Dighton Arts Festival

Fouteenth Annual Dighton Arts Festival - Registration Open

Applications are being accepted for the Fourteenth Annual Dighton Arts Festival. Please see the post below for the application form.

The Fourteenth Annual Dighton Arts Festival will be held on Sunday, November 4th from 9:00 a.m. to 3:00 p.m. (please note time change) at Araujo Farms and Greenhouses, 1522 Williams Street, Dighton. The festival is sponsored by the Dighton Lions Club. The six greenhouses at Araujo Farms will be filled with arts, crafts, music, food, and activities for this fun-filled community event.

The mission of the Dighton Arts Festival is to provide a place where local and regional artists and crafters can display and sell their work in a family-oriented environment that encourages artists and crafters of all ages and promotes interest in the arts in our community.

The Dighton Lions Club sponsored festival is held annually on the 1st Sunday in November at Araujo Farms and Greenhouses in Dighton, Massachusetts.

Painting Tips: Arranging the colors on your palette

Arrange the colors on your palette: This is a personal matter. The important
thing is to arrange the colors in a way that makes sense to you (and stick to that arrangement.) Then you will at least know where your color is. One useful method is to arrange the paints across the top of the palette, going from left to right and from warm to cool. You move from red, to yellow, to green and finally to blue. You can put white on the left.

Confused about warm and cool colors???? There are three warm colors: Yellow, Orange and Red, and three cool colors: Violet, Blue and Green.

The warm color can be cooled by adding a touch of a cool color, and the cool colors are warmed by a small addition of a warm color. The result is a warmed cool color and a cool warm color. (Easy, huh!)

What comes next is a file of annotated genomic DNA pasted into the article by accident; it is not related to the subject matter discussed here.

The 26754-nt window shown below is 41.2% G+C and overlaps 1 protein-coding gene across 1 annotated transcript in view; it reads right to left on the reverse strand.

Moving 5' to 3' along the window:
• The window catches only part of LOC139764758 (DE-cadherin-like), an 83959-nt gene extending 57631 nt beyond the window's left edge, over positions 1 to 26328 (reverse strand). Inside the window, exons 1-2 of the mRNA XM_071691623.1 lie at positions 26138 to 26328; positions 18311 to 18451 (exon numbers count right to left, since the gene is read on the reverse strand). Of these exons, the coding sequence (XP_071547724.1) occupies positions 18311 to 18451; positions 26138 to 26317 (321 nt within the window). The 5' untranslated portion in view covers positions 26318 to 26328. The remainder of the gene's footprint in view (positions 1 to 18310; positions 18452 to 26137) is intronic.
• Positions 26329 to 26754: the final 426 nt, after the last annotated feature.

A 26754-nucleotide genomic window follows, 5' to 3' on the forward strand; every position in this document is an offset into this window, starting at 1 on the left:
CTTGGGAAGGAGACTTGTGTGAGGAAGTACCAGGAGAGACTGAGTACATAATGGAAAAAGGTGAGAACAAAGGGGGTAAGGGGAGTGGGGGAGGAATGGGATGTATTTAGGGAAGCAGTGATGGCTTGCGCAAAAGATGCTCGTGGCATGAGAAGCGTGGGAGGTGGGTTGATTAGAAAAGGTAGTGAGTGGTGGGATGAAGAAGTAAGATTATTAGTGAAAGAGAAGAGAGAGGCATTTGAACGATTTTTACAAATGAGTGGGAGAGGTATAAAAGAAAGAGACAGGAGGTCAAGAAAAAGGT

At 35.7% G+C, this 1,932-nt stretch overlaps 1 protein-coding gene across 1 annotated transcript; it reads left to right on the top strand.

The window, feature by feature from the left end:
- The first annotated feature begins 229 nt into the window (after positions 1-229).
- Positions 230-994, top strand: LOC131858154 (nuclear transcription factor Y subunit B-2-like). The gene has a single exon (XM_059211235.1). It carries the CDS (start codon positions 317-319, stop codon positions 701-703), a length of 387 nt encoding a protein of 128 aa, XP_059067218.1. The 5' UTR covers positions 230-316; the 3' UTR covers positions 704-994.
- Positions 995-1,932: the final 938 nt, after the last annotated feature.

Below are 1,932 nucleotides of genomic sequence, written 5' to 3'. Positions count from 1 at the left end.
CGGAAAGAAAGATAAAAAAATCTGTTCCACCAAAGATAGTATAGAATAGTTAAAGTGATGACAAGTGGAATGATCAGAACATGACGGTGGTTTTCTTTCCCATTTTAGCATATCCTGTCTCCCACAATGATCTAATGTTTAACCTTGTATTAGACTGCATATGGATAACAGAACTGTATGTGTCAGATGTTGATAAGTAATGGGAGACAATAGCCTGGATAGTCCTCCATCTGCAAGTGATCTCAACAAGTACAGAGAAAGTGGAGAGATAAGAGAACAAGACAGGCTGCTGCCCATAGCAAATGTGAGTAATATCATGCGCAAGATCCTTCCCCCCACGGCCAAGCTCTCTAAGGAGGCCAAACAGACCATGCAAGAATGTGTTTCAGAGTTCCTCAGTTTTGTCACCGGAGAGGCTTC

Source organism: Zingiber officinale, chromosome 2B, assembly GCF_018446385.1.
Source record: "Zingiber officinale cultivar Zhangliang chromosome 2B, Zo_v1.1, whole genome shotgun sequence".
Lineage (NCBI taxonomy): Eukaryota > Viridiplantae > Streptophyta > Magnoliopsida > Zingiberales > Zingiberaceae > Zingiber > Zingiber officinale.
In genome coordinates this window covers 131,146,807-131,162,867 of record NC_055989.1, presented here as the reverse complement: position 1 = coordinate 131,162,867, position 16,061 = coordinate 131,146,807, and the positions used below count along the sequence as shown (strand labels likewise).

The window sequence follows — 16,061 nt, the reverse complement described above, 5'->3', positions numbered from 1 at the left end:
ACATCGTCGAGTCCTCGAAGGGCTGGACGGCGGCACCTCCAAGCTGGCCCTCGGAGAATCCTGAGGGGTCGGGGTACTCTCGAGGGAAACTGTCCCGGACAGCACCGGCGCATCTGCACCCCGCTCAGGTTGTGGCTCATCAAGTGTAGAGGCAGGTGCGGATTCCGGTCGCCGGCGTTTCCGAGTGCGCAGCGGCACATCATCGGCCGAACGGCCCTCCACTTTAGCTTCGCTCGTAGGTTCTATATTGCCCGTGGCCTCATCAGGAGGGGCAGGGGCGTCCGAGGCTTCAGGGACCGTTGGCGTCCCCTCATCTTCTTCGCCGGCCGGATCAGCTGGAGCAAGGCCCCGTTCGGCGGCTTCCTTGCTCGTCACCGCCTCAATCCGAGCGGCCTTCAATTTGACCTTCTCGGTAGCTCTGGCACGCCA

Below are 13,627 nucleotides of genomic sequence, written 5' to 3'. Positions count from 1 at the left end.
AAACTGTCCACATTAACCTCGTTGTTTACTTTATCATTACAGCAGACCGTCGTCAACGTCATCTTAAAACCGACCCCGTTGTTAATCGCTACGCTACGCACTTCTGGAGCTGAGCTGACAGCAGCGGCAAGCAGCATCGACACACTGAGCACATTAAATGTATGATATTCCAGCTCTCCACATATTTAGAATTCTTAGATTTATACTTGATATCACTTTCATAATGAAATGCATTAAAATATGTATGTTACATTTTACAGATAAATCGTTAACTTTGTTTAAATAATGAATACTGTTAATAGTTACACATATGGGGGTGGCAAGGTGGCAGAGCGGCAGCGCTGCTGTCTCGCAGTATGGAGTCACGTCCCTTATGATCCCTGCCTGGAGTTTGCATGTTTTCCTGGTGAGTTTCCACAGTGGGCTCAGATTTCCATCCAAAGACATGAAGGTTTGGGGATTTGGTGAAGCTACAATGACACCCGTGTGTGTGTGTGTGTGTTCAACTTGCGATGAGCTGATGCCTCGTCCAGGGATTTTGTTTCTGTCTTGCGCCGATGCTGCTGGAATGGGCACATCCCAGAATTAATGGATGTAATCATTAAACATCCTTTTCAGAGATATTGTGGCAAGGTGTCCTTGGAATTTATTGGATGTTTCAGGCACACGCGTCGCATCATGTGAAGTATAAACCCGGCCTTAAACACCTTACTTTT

Here's how this works! Since a painting of a subject and its surroundings actually record a lighting on that composition, all the colors have to be consistently influenced by that colored light. Therefore, if you were to shine a red colored spotlight on your subject matter, a little red color would have to be included in all the color mixtures of the entire composition.

Relating this to your painting, it would seem that you must train your eye to recognize the subtle difference of warm and cool versions of color.

Look at your color wheel (if you don't have one then go buy one right away because they are so valuable in understanding color temperature.) Each of the colors can vary in hue because it tends toward the color next to it on the color wheel. When a yellow tends toward cool green and is a greenish yellow, it is a cooler version of yellow than a yellow that tends toward orange.

As a former student of Helen Van Wyk, this was drummed into me and has followed me through many years of oil paintings and watercolors.

[Submitted by Joan Roster]

Posted On: Sun, 03/25/2007 - 8:51am by Joan Roster
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